Sixth employment relations survey of a representative sample of 2,680 British workplaces between March 2011 and June 2012.
The 2011 Workplace Employment Relations Study (WERS) is the sixth survey of employment relations in Britain. It contains data from a representative sample of 2,680 British workplaces collected from:
- 2,680 workplace managers responsible for employment relations and personnel
- 1,002 worker representatives
- 21,981 employees
The 2011 Workplace Employment Relations Study: first findings report was published on 23 January 2013.
An updated version of the report with revised data was completed in May 2013.
The book of the 2011 WERS Employment relations in the shadow of recession is available to buy for £24.99.
Accompanying the book and first findings are the underlying tables and further breakdown of key data items across workplace size, industry, sector and union recognition. The 2011 Workplace Employment Relations Study (WERS) transparency data includes:
- 2011 Workplace Employment Relations Study standard comparison tables
- parts 1,2 and 3 of the underlying data to the first findings
Key outputs and dates
|Main fieldwork||mid - 2012|
|Publication of ‘The 2011 Workplace Employment Relations: first findings report’||23 January 2013|
|2011 WERS data made available to the public through the UK Data Archive||February 2013|
|Publication of the book ‘Employment relations in the shadow of recession: findings from the 2011 Workplace Employment Relations Study’ (ISBN 978-1-137-27576-9, Palgrave Macmillan)||25 November 2013|
Design of the 2011 WERS
At each workplace, an interview was conducted with the most senior manager responsible for employment relations and personnel issues. A self-completion questionnaire was distributed before the interview to collect information on the basic characteristics of the workforce, and a second questionnaire was given to all trading sector workplaces at the end of the interview to collect data on financial performance.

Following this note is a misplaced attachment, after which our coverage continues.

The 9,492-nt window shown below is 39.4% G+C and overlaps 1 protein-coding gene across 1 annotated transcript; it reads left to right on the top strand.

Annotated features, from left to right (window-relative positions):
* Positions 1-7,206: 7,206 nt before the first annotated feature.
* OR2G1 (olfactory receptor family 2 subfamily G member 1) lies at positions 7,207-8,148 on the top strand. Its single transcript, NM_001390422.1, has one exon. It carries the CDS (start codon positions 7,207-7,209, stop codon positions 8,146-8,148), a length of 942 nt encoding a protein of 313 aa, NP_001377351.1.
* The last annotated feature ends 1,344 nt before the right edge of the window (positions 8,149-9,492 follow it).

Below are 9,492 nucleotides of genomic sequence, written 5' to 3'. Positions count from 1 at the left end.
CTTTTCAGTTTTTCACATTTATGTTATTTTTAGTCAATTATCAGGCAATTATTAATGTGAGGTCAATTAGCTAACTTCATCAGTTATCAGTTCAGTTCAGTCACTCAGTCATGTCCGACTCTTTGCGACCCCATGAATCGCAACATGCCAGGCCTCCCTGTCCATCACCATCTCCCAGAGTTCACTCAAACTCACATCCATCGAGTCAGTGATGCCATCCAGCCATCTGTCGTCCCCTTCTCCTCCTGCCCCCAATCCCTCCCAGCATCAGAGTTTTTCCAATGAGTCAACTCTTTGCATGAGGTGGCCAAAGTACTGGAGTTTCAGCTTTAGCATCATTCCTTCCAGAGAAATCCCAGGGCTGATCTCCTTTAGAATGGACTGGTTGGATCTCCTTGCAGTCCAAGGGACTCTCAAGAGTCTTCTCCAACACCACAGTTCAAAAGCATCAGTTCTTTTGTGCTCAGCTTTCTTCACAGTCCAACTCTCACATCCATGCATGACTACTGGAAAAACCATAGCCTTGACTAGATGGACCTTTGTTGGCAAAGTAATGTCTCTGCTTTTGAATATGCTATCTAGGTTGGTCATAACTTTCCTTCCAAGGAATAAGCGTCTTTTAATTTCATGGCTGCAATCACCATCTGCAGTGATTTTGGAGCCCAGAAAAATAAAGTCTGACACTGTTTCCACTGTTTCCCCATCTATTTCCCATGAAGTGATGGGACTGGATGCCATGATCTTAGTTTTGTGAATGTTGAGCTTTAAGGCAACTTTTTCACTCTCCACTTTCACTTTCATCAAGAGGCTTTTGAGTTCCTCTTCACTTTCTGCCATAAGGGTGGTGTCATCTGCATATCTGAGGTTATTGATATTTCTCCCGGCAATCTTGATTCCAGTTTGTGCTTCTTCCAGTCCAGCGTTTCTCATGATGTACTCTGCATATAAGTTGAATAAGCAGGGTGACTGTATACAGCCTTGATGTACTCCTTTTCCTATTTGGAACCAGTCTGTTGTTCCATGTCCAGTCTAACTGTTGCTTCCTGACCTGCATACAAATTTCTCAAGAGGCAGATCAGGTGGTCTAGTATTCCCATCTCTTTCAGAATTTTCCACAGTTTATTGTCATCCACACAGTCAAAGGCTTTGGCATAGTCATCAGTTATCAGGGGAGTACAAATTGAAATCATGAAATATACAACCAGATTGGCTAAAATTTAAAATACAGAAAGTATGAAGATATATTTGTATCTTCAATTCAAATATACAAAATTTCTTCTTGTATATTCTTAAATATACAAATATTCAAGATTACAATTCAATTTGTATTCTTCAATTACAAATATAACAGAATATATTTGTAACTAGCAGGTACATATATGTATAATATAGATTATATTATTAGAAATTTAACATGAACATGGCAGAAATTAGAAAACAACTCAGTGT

At workplaces with worker representatives, the manager was asked for consent to interview one trade union employee representative and one non-trade union representative.
Also with the manager’s consent, self-completion questionnaires were distributed to a randomly selected representative sample of up to 25 employees.
The 2011 WERS covers key aspects of employment relations, including:
- establishment and organisational characteristics
- management of employment relations
- recruitment and training
- information, consultation and communication
- employee representation
- payment systems and pay determination
- collective disputes and procedures
- redundancies, grievance and discipline
- equal opportunities
- work-life balance and well-being
- health and safety
- flexibility and performance
- business strategy and workplace change
- employee engagement and job satisfaction
2011 WERS instruments
There are 5 instruments in total, all of which are available to download:
- Employee profile questionnaire (EPQ) – self-completion questionnaire given to the manager respondent prior to the interview
- Management questionnaire (MQ) – face-to-face interview with the most senior manager responsible for staff and employment relations at the workplace
- Financial performance questionnaire (FPQ) – self-completion questionnaire distributed after the management interview
- Worker representative questionnaire (WRQ) – face-to-face or telephone interview with the most senior representative of the largest recognised (or if none present, non-recognised) trade-union and most senior non-union representative at the workplace
- Survey of employees questionnaire (SEQ) – self-completion questionnaire distributed to up to 25 employees in the workplace
Report on the 2011 WERS consultation exercise
At the preliminary stages of the 2011 WERS, the sponsors conducted a consultation on the content of the next survey. The consultation report was published in August 2010 and is available to download.
Further Information about the 2011 WERS contact:
Department for Business, Innovation and Skills,
1 Victoria Street,
London SW1H 0ET.
Tel: 020 7215 5073.